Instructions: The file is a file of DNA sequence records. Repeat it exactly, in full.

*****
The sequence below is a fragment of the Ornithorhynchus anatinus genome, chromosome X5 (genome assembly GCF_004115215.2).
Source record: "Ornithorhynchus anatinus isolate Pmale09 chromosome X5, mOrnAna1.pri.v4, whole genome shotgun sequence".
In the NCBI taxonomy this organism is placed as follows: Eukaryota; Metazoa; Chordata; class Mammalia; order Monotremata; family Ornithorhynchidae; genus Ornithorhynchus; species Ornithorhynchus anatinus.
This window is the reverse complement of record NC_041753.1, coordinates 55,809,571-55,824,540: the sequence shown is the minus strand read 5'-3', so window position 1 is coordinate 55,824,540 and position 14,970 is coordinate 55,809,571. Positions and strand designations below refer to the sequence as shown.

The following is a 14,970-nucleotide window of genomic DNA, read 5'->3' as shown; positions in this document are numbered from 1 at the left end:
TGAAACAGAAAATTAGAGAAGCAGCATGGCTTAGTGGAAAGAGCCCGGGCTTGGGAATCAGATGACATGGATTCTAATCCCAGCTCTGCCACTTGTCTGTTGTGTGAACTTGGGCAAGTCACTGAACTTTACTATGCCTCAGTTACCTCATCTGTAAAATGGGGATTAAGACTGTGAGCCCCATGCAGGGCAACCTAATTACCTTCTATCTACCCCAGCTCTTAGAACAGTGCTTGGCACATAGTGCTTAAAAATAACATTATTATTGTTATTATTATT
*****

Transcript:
The sequence below is a fragment of the Ornithorhynchus anatinus genome, chromosome X5 (genome assembly GCF_004115215.2).
Source record: "Ornithorhynchus anatinus isolate Pmale09 chromosome X5, mOrnAna1.pri.v4, whole genome shotgun sequence".
In the NCBI taxonomy this organism is placed as follows: Eukaryota; Metazoa; Chordata; class Mammalia; order Monotremata; family Ornithorhynchidae; genus Ornithorhynchus; species Ornithorhynchus anatinus.
This window is the reverse complement of record NC_041753.1, coordinates 55,809,571-55,824,540: the sequence shown is the minus strand read 5'-3', so window position 1 is coordinate 55,824,540 and position 14,970 is coordinate 55,809,571. Positions and strand designations below refer to the sequence as shown.

The following is a 14,970-nucleotide window of genomic DNA, read 5'->3' as shown; positions in this document are numbered from 1 at the left end:
TGAAACAGAAAATTAGAGAAGCAGCATGGCTTAGTGGAAAGAGCCCGGGCTTGGGAATCAGATGACATGGATTCTAATCCCAGCTCTGCCACTTGTCTGTTGTGTGAACTTGGGCAAGTCACTGAACTTTACTATGCCTCAGTTACCTCATCTGTAAAATGGGGATTAAGACTGTGAGCCCCATGCAGGGCAACCTAATTACCTTCTATCTACCCCAGCTCTTAGAACAGTGCTTGGCACATAGTGCTTAAAAATAACATTATTATTGTTATTATTATT